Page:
You might’ve seen Jordan Salcito’s lovely self on the floor of many a New York City restaurant. She’s spent time at some amazing spots including Gilt, Eleven Madison Park, Daniel and most recently Crown. She’s currently working on a new restaurant project set to open in early 2013 with her husband, sommelier Robert Bohr. Jordan is certainly a lady about town and one to know. And I’m obsessed with her black Tory Burch dress with the sheer sleeves!
How did you become a sommelier?
Indirectly. My grandfather, whom I never met, grew grapes and made terrible wine in his backyard. My dad, who was thirteen when his father passed away, associated wine with his father and in turn, I associated it with my grandfather. At a very early age, wine for me represented a connection to my past. It always held allure.
My ah-ha moment occured at the La Paulée de Nièges in January 2006. Daniel Boulud (to whom I will always be grateful and for whom I’d been cooking the prior several months) invited me to work with him at the Burgundy-inspired wine event in Aspen, Colorado. I was petrified that I didn’t know enough to hold my own, but I read everything I could about the region and its producers. In Aspen, I met some of Burgundy’s most legendary winemakers and was able to try benchmark wines dating back to the 1920s that these winemakers and their ancestors had produced. Burgundians are among the warmest people in the world. They are also exceptionally good at preserving their stories. And their wines are delicious and compelling. The final night at that event, I asked Jean-Pierre de Smet of Domaine de l’Arlot if I could work harvest at his estate, and he agreed. Since then, I’ve been able to work harvest each year at various domaines. Working harvest made me want to become a sommelier. The best way, for me, to share these wines and their stories is on the restaurant floor.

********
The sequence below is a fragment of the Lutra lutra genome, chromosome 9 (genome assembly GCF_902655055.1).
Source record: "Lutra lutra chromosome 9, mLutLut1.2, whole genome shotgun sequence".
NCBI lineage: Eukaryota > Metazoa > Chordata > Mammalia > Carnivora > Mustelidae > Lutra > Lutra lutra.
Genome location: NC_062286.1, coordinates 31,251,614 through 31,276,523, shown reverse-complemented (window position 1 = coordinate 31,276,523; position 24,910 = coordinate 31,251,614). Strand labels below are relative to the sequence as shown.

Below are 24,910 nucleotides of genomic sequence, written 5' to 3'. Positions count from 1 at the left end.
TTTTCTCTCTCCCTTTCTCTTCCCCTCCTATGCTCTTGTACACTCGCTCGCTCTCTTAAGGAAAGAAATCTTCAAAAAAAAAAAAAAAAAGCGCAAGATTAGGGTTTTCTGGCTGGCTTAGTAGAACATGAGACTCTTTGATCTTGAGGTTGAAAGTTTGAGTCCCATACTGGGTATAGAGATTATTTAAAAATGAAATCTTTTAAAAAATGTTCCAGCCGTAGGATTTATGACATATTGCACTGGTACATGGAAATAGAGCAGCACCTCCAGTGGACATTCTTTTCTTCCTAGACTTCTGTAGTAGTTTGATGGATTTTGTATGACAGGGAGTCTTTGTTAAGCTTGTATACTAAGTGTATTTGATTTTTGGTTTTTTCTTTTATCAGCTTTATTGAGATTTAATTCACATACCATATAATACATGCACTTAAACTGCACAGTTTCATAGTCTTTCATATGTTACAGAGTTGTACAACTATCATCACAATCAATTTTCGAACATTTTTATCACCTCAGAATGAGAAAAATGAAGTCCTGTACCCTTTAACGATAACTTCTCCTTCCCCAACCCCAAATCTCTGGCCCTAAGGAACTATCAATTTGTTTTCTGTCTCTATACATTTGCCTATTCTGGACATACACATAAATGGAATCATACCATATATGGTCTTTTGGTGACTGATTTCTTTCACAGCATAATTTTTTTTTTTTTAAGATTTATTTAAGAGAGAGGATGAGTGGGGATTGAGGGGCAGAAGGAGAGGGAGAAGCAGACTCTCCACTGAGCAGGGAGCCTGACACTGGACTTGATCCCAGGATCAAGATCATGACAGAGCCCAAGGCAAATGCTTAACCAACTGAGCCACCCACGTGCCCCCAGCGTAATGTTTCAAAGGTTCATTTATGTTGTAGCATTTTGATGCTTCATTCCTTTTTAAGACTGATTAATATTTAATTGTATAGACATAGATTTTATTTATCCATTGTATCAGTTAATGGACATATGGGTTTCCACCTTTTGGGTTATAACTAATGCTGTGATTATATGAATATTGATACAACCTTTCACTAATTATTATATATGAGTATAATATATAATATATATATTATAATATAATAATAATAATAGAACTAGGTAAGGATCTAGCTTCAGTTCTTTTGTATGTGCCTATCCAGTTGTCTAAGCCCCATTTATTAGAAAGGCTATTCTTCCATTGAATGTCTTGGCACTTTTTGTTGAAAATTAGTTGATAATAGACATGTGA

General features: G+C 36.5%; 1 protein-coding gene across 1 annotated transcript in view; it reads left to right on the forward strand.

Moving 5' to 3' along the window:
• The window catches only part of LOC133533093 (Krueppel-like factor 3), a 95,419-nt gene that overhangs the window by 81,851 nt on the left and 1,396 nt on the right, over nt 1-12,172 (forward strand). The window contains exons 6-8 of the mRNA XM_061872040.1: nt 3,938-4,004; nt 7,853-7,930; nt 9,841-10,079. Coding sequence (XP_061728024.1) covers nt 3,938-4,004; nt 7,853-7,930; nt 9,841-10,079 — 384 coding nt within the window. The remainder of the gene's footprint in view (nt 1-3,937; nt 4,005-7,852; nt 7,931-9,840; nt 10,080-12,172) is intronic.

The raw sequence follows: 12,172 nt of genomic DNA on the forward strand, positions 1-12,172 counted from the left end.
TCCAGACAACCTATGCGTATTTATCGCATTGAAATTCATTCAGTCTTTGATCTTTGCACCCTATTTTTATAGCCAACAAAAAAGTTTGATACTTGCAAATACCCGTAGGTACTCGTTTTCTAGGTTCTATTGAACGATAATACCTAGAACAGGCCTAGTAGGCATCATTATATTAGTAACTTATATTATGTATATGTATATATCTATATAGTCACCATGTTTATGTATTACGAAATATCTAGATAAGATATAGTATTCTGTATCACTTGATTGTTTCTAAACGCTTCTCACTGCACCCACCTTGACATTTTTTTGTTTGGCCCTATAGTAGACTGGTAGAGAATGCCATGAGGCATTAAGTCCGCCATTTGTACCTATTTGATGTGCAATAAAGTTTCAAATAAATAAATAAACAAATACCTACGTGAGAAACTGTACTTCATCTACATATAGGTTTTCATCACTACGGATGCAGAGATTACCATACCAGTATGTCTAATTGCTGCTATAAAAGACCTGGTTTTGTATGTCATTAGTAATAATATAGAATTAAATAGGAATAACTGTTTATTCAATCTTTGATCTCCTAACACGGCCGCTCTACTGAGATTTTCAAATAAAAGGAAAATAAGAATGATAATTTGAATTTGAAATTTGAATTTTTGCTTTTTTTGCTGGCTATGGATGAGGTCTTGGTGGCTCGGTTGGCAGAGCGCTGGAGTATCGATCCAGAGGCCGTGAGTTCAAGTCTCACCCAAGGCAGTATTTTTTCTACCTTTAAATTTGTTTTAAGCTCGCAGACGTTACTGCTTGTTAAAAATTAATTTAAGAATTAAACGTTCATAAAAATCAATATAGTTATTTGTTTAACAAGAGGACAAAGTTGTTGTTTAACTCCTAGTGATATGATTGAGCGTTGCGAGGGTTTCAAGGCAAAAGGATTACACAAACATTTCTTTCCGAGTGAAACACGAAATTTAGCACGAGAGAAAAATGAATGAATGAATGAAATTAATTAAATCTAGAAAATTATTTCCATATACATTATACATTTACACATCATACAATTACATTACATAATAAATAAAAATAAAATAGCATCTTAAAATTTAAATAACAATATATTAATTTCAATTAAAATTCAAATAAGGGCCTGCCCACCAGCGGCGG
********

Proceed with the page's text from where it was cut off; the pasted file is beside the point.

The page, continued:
What’s your daily uniform for work?
It definitely changes depending on the restaurant. At Eleven Madison Park and Gilt, I wore my hair pulled back in a bun and sported a suit with a pressed button-down. Crown was a fashion-forward environment, so I could be more whimsical – dresses and heels. For the next restaurant, set to open in March, the uniform will evolve again. I like my outfits to resonate with the space and channel the restaurant’s overall message.
Clothing: I am and will be forever smitten with the black dress. It’s just easy. And it masks potential spills, an occupational hazard. All last winter I wore the gorgeous “Gertrude” dress, by Tory Burch. It manages to be chic, flattering, and comfortable all at once. Also, it was texturally beautiful – sheer silk arms and a velvet band at the base of the skirt. Maje makes a brilliant little number called the “Madison” – I wore it so much this summer that I went looking for a second one and they were sold out across the US. Also excellent – tunics, particularly those with pockets. They’re great with leggings, dangly earrings and heels.